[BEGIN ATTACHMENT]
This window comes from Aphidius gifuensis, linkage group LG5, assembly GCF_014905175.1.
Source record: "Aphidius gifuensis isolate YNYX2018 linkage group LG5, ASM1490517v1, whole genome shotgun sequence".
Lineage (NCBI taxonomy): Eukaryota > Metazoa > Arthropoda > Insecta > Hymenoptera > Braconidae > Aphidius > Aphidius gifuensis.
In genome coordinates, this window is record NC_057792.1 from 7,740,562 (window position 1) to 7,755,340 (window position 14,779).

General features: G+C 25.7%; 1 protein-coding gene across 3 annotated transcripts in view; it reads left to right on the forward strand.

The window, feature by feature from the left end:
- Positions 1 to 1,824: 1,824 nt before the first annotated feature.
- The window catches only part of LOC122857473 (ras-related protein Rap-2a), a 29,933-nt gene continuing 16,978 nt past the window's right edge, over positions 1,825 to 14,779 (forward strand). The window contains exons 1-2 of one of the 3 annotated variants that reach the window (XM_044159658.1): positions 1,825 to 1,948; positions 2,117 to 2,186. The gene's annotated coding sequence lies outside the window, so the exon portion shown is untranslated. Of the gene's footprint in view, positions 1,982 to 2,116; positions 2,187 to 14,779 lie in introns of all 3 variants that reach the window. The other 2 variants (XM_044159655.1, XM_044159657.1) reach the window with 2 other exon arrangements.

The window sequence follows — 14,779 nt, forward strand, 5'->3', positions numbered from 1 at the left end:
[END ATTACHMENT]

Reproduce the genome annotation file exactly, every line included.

This window comes from Aphidius gifuensis, linkage group LG5, assembly GCF_014905175.1.
Source record: "Aphidius gifuensis isolate YNYX2018 linkage group LG5, ASM1490517v1, whole genome shotgun sequence".
Lineage (NCBI taxonomy): Eukaryota > Metazoa > Arthropoda > Insecta > Hymenoptera > Braconidae > Aphidius > Aphidius gifuensis.
In genome coordinates, this window is record NC_057792.1 from 7,740,562 (window position 1) to 7,755,340 (window position 14,779).

General features: G+C 25.7%; 1 protein-coding gene across 3 annotated transcripts in view; it reads left to right on the forward strand.

The window, feature by feature from the left end:
- Positions 1 to 1,824: 1,824 nt before the first annotated feature.
- The window catches only part of LOC122857473 (ras-related protein Rap-2a), a 29,933-nt gene continuing 16,978 nt past the window's right edge, over positions 1,825 to 14,779 (forward strand). The window contains exons 1-2 of one of the 3 annotated variants that reach the window (XM_044159658.1): positions 1,825 to 1,948; positions 2,117 to 2,186. The gene's annotated coding sequence lies outside the window, so the exon portion shown is untranslated. Of the gene's footprint in view, positions 1,982 to 2,116; positions 2,187 to 14,779 lie in introns of all 3 variants that reach the window. The other 2 variants (XM_044159655.1, XM_044159657.1) reach the window with 2 other exon arrangements.

The window sequence follows — 14,779 nt, forward strand, 5'->3', positions numbered from 1 at the left end: